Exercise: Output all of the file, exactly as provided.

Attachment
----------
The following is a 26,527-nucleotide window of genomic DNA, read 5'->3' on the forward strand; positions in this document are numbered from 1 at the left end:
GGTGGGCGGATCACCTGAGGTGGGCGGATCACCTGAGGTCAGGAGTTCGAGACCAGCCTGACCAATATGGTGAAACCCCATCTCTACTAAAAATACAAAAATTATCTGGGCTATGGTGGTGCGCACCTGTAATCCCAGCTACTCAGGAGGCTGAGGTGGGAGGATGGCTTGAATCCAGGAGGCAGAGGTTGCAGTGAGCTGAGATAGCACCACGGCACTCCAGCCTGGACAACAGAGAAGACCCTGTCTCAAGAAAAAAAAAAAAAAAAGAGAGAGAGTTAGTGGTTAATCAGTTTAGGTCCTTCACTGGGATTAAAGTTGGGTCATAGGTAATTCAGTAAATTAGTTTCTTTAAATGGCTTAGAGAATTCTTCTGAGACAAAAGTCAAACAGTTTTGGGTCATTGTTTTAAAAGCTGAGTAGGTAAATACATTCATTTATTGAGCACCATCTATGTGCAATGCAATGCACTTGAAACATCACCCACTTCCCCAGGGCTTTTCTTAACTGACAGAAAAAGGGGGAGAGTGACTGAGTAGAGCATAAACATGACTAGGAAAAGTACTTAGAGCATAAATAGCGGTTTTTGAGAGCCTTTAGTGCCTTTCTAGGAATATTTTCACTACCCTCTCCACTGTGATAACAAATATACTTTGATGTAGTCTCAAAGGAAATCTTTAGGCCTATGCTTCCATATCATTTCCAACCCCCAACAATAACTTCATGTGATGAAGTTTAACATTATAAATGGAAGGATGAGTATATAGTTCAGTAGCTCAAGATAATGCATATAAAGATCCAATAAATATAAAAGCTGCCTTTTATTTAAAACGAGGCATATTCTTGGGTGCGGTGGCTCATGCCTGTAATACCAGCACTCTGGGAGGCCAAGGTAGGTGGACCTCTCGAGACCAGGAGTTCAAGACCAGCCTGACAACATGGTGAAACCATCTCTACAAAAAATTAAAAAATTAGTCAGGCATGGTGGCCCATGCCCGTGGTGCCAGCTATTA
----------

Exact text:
The following is a 26,527-nucleotide window of genomic DNA, read 5'->3' on the forward strand; positions in this document are numbered from 1 at the left end:
GGTGGGCGGATCACCTGAGGTGGGCGGATCACCTGAGGTCAGGAGTTCGAGACCAGCCTGACCAATATGGTGAAACCCCATCTCTACTAAAAATACAAAAATTATCTGGGCTATGGTGGTGCGCACCTGTAATCCCAGCTACTCAGGAGGCTGAGGTGGGAGGATGGCTTGAATCCAGGAGGCAGAGGTTGCAGTGAGCTGAGATAGCACCACGGCACTCCAGCCTGGACAACAGAGAAGACCCTGTCTCAAGAAAAAAAAAAAAAAAAGAGAGAGAGTTAGTGGTTAATCAGTTTAGGTCCTTCACTGGGATTAAAGTTGGGTCATAGGTAATTCAGTAAATTAGTTTCTTTAAATGGCTTAGAGAATTCTTCTGAGACAAAAGTCAAACAGTTTTGGGTCATTGTTTTAAAAGCTGAGTAGGTAAATACATTCATTTATTGAGCACCATCTATGTGCAATGCAATGCACTTGAAACATCACCCACTTCCCCAGGGCTTTTCTTAACTGACAGAAAAAGGGGGAGAGTGACTGAGTAGAGCATAAACATGACTAGGAAAAGTACTTAGAGCATAAATAGCGGTTTTTGAGAGCCTTTAGTGCCTTTCTAGGAATATTTTCACTACCCTCTCCACTGTGATAACAAATATACTTTGATGTAGTCTCAAAGGAAATCTTTAGGCCTATGCTTCCATATCATTTCCAACCCCCAACAATAACTTCATGTGATGAAGTTTAACATTATAAATGGAAGGATGAGTATATAGTTCAGTAGCTCAAGATAATGCATATAAAGATCCAATAAATATAAAAGCTGCCTTTTATTTAAAACGAGGCATATTCTTGGGTGCGGTGGCTCATGCCTGTAATACCAGCACTCTGGGAGGCCAAGGTAGGTGGACCTCTCGAGACCAGGAGTTCAAGACCAGCCTGACAACATGGTGAAACCATCTCTACAAAAAATTAAAAAATTAGTCAGGCATGGTGGCCCATGCCCGTGGTGCCAGCTATTA